Common admission process can help bring about transparency in admissions: Experts

Written by Garima Mishra | Garima Mishra | Updated: Nov 27 2012, 18:28pm hrs
Most questions to parents are regarding their financial positions

For getting their wards admitted to nursery section, one can see parents making numerous calls to different schools, waiting for the admission form date, standing in the queue to deposit the form and facing the interview. The list doesn't end here. The anxious wait for the result is the most difficult step, followed by making arrangements for the exorbitant fee, if you are lucky to get through some school.

But introduction of Common Admission Process (CAP) will end all these travails of parents, feel city-based education experts. "The amount charged for the admission form ranges from Rs 500 to Rs 2,500, depending upon the school. Parents end up spending Rs 2,000 to Rs 10,000 for buying admission forms as they don't want to take take any chance and most of them apply in at least three to four schools. Most schools interview the parents and the child which is ridiculous," says Jayant Jain, president, Forum for Fairness in Education (FFE).

Jain suggested that there should be one common online admission form for everyone and a software can help suggest schools to opt for on the basis of their geographical location as per their pin code. "Just the way it happens in colleges, parents can specify their preference for few schools in their area."

In 2011, FFE had filed a petition in High Court regarding the need for introduction of rules mandatory to bring about regularity in the admission process in private schools. The petition also included list of 40 questions that the parents are asked to answer in a form. For instance, the car they own, if they have an Internet connection, number of rooms in their flat or bungalow, details of income tax return, monthly income, designation and so on.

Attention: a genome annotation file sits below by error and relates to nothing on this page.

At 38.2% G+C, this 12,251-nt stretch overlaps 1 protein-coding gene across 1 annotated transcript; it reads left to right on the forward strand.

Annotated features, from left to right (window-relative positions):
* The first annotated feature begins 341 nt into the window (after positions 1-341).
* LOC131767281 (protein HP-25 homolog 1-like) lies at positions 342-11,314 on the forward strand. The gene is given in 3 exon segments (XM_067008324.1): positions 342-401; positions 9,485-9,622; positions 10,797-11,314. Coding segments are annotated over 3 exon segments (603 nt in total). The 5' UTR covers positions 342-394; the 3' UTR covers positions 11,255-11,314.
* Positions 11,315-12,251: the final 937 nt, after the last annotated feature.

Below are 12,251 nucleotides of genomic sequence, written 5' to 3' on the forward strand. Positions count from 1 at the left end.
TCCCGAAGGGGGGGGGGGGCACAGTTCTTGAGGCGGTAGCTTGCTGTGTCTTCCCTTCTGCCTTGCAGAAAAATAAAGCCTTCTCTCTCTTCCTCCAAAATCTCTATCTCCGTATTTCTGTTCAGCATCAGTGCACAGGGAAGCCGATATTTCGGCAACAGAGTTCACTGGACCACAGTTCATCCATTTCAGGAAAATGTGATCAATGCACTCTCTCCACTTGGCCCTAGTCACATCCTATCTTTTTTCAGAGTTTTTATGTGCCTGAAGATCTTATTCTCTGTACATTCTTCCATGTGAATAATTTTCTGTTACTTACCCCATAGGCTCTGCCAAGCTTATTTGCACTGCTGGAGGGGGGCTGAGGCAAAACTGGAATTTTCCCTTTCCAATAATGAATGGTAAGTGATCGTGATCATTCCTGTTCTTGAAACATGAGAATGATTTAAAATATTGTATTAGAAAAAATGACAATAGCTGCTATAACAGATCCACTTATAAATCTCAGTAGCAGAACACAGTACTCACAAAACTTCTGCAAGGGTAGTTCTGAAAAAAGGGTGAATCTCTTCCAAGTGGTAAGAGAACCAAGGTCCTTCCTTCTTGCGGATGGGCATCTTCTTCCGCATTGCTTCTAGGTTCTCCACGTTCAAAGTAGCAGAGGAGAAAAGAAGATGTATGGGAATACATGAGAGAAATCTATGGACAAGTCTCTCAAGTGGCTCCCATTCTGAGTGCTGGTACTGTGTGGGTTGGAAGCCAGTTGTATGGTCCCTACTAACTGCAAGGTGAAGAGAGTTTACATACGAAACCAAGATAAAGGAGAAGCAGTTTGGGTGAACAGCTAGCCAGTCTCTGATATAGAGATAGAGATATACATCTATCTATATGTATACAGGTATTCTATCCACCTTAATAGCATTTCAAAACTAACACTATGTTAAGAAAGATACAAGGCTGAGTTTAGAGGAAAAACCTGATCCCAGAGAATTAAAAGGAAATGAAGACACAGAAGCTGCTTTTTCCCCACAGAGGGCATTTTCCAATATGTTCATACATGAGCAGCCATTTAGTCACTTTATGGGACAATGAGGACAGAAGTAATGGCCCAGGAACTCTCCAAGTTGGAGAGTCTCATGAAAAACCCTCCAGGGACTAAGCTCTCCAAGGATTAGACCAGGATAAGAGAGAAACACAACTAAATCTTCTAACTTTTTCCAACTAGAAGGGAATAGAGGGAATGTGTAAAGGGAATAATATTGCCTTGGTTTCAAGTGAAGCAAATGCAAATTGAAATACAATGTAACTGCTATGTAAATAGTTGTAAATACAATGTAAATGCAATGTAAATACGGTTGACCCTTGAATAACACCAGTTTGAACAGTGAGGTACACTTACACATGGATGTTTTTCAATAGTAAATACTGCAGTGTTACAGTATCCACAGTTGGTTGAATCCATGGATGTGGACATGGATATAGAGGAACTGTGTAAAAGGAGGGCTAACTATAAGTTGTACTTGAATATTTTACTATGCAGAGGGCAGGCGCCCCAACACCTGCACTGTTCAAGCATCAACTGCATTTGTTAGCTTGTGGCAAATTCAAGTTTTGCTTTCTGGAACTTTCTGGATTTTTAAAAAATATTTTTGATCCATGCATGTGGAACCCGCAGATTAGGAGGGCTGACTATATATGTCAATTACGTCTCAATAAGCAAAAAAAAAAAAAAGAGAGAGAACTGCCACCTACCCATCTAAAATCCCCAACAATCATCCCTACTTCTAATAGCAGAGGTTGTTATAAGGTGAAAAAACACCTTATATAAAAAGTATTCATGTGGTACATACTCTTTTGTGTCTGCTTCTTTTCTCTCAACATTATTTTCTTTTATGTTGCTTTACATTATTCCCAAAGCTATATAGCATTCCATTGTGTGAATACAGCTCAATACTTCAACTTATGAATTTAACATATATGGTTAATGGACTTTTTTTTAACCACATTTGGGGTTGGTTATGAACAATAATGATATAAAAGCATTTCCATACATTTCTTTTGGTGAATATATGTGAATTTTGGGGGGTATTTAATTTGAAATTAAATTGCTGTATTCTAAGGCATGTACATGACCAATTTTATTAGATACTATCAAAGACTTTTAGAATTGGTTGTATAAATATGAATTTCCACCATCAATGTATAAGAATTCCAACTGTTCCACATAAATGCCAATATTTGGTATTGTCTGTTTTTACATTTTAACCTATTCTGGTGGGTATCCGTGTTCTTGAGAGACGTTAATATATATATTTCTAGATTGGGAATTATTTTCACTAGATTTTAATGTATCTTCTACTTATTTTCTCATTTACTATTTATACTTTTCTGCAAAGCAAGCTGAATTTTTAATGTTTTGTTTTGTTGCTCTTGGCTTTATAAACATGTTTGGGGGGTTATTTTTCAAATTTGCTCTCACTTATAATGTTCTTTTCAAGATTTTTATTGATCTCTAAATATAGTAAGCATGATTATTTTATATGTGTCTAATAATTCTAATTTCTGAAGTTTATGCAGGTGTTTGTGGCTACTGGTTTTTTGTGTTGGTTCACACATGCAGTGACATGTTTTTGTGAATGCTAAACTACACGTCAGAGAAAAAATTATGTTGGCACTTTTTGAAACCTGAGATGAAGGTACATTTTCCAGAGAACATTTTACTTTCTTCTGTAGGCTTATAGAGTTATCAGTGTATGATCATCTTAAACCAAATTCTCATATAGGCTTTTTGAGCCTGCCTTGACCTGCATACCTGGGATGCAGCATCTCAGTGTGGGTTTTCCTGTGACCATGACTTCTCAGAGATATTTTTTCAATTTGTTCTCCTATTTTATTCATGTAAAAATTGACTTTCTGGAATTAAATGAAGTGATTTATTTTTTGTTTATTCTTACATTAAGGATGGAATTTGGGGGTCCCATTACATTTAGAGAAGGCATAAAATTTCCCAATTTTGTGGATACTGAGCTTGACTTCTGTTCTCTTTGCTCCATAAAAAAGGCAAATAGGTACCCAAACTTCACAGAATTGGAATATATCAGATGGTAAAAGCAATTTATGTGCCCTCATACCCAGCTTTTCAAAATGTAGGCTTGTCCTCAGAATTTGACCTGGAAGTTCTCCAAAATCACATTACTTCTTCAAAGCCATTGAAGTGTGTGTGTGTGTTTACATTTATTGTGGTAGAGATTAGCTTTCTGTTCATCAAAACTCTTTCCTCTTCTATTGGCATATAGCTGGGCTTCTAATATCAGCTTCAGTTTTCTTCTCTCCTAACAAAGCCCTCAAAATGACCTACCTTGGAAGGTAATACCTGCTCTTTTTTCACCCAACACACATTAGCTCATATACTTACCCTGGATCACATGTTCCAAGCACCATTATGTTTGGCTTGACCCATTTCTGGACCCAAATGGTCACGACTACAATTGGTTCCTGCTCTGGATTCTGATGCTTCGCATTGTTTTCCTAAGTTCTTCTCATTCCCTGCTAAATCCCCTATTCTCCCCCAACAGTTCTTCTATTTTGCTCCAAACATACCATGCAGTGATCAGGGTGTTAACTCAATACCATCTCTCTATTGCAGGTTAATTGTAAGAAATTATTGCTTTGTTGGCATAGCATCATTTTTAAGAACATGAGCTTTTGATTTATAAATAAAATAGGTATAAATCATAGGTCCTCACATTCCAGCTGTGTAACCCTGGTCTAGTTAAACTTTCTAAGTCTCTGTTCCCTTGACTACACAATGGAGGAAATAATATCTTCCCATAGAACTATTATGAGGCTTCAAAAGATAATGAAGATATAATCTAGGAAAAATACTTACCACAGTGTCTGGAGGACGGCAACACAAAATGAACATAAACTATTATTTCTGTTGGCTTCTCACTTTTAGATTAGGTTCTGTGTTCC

"Most of these questions to parents are regarding their financial positions. Basically, the school wants to gauge whether the parents will be able to afford the fee at present as well as in future when it is increased," he adds. Besides, he is also against the written test for parents, which goes against the parents who are not educated. Unfortunately, the petition filed by FEE is yet to get a hearing date.

"Instead of 'rules', the government should make 'acts' and monitor its implementation rigorously," says city-based senior educationist Ramesh Panse, who was one of the members of the Prof Ram Joshi Committee that had drafted the Maharashtra Pre-School Centres (Regulation of Admission) Act, 1996. "The government considered it but did not introduce any act. In 1997-98, it was withdrawn. There is no autonomous body for early childhood education and even the government does not have any authority over the same," he adds.

Citing Section 13 and 16 of the RTE Act, Ikhlas Sayyad, secretary of Superb Welfare and Education Society, says, "It says that the admission for Class I should be done by lottery system. If we apply the same for nursery admission too, parents will not have to face all this hassle."